Review by Tatiana Miranda
When it comes to queer cinema, stories tend to focus on the youthful side of LGBTQ+ identities. Often, they feature a sense of coming-of-age and scenes of coming out to friends and family. While All of Us Strangers doesn't *not* do those things, it does them in a re-inventive way that says more about the cultural understandings of queerness, rather than one personal identity.
Based on the film's promotional images and beloved leading men, All of Us Strangers might seem like your average sad gay romance. Although the movie is both sad and gay (How could it star Paul Mescal and not be a little depressing?), the romance aspect is probably the least moving part of the film. Even with Mescal and Andrew Scott's undeniable on-screen chemistry, their characters' love story plays second fiddle to the main plot at hand.
Loosely based on the 1987 Japanese novel Strangers, the movie centers around 40-something-year-old screenwriter Adam (Scott), as he routinely revisits his childhood home in an attempt to reconnect with his long-deceased parents. Although he starts this routine as a way to gain inspiration for his writing, it slowly turns into a mode of therapy, as he communes with the imagined versions of his mother and father.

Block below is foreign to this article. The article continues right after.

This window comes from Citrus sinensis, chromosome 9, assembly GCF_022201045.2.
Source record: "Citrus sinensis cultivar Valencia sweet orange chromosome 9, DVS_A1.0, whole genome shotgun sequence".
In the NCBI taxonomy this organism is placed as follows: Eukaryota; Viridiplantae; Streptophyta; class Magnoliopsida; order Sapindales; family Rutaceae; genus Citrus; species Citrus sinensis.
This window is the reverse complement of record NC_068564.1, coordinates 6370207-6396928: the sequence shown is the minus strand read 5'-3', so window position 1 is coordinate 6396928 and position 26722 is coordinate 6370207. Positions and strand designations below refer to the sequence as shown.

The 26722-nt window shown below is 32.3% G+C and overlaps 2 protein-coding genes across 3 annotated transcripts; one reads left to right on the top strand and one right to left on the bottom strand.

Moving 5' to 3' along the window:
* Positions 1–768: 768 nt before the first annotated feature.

Even though All of Us Strangers is probably one of the more hopeful queer films to come out of late, it is still intensely emotional and full of a sense of loneliness that is both personal to the characters and also a reflection of the realities of being gay without a community to share that revelation with. As Adam grows closer to Mescal's character, Harry, he reveals his identity to his parents, imagining how they might react to him coming out.
The differences in Harry's and Adam's individual gay identities are also incredibly significant. Due to his age and personal trauma, Adam is more reserved when it comes to romance. Meanwhile, Harry is perhaps overly flirtatious. For Harry, his outward sexuality comes easy to him, a sign of the times changing and his ability to have properly come out to his family, even if they no longer talk to him.
Although All of Us Strangers is touching as a romance with incredible performances by both Scott and Mescal, as well as Claire Foy and Jamie Bell as Adam's parents, its emotional aspects come from its unorthodox and refreshing look at navigating sexuality and coming out past your youth. Director Andrew Haigh's well-thought-out adaptation, paired with editor Jonathan Alberts's masterful blending of the "past" and present, makes it an unforgettable film.
All of Us Strangers screened at the 2023 edition of NewFest, which runs October 12-24.